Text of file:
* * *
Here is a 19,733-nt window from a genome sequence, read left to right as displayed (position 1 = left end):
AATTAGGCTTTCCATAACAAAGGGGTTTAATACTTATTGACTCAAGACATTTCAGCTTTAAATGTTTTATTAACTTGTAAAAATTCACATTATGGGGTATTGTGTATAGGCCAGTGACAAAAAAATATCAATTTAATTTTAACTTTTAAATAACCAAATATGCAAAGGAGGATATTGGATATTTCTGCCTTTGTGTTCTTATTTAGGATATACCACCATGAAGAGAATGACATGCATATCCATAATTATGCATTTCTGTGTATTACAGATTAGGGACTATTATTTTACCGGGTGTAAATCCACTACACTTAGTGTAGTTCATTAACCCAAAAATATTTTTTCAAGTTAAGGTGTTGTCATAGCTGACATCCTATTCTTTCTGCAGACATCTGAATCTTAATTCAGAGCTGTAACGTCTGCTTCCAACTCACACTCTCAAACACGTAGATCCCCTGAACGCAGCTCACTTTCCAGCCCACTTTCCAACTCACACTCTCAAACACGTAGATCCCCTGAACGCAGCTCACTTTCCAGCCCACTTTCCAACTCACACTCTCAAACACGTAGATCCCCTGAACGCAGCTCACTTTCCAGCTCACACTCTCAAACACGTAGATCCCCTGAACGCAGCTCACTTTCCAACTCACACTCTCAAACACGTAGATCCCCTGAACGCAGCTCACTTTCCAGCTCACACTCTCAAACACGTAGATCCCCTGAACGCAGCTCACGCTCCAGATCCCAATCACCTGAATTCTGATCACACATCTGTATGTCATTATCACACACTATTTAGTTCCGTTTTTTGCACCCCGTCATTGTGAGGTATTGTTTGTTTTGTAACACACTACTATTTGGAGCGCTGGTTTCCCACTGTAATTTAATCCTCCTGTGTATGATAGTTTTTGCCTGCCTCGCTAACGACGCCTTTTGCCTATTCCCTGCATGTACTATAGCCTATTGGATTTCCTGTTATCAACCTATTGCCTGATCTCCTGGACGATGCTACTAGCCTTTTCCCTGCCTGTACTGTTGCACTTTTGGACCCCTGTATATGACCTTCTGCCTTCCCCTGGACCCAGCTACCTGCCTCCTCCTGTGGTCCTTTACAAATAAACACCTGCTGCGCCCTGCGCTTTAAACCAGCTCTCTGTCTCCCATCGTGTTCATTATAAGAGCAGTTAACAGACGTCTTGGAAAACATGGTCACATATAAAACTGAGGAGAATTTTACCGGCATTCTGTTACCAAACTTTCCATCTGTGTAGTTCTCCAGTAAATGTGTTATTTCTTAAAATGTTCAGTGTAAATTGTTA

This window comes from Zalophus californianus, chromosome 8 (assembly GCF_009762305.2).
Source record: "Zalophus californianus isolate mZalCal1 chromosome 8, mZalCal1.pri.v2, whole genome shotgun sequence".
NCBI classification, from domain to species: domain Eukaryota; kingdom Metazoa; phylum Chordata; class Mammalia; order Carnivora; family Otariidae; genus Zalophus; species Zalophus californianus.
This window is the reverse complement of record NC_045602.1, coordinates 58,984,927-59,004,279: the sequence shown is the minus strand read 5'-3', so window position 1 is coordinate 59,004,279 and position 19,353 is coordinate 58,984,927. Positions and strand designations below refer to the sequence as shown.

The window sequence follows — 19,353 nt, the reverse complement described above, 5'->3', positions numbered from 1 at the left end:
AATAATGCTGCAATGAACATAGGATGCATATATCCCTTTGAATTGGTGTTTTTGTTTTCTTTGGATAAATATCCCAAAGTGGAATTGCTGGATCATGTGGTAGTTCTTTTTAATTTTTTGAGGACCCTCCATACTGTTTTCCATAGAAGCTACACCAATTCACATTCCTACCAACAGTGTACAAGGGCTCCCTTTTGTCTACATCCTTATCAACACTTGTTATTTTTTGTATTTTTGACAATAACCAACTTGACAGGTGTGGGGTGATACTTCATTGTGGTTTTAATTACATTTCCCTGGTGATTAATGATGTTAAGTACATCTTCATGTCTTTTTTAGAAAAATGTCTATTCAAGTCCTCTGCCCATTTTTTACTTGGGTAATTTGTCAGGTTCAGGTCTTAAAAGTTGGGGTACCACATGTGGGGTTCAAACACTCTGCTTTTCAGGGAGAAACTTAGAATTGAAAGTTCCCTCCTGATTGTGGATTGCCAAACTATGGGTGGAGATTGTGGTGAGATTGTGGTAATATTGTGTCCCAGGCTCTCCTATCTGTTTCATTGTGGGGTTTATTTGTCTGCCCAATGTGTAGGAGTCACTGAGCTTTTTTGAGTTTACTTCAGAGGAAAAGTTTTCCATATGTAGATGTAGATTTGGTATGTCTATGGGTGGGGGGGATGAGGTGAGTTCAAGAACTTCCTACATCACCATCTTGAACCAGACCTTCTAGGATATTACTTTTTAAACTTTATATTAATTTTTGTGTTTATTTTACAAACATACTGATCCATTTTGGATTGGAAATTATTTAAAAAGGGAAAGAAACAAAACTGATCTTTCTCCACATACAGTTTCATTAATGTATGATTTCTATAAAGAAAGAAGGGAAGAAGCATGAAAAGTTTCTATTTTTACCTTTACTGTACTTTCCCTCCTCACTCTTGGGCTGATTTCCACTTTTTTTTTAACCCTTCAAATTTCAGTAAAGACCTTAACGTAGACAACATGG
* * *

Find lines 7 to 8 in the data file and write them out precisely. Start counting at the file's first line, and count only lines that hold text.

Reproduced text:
The window sequence follows — 19,353 nt, the reverse complement described above, 5'->3', positions numbered from 1 at the left end:
AATAATGCTGCAATGAACATAGGATGCATATATCCCTTTGAATTGGTGTTTTTGTTTTCTTTGGATAAATATCCCAAAGTGGAATTGCTGGATCATGTGGTAGTTCTTTTTAATTTTTTGAGGACCCTCCATACTGTTTTCCATAGAAGCTACACCAATTCACATTCCTACCAACAGTGTACAAGGGCTCCCTTTTGTCTACATCCTTATCAACACTTGTTATTTTTTGTATTTTTGACAATAACCAACTTGACAGGTGTGGGGTGATACTTCATTGTGGTTTTAATTACATTTCCCTGGTGATTAATGATGTTAAGTACATCTTCATGTCTTTTTTAGAAAAATGTCTATTCAAGTCCTCTGCCCATTTTTTACTTGGGTAATTTGTCAGGTTCAGGTCTTAAAAGTTGGGGTACCACATGTGGGGTTCAAACACTCTGCTTTTCAGGGAGAAACTTAGAATTGAAAGTTCCCTCCTGATTGTGGATTGCCAAACTATGGGTGGAGATTGTGGTGAGATTGTGGTAATATTGTGTCCCAGGCTCTCCTATCTGTTTCATTGTGGGGTTTATTTGTCTGCCCAATGTGTAGGAGTCACTGAGCTTTTTTGAGTTTACTTCAGAGGAAAAGTTTTCCATATGTAGATGTAGATTTGGTATGTCTATGGGTGGGGGGGATGAGGTGAGTTCAAGAACTTCCTACATCACCATCTTGAACCAGACCTTCTAGGATATTACTTTTTAAACTTTATATTAATTTTTGTGTTTATTTTACAAACATACTGATCCATTTTGGATTGGAAATTATTTAAAAAGGGAAAGAAACAAAACTGATCTTTCTCCACATACAGTTTCATTAATGTATGATTTCTATAAAGAAAGAAGGGAAGAAGCATGAAAAGTTTCTATTTTTACCTTTACTGTACTTTCCCTCCTCACTCTTGGGCTGATTTCCACTTTTTTTTTAACCCTTCAAATTTCAGTAAAGACCTTAACGTAGACAACATGG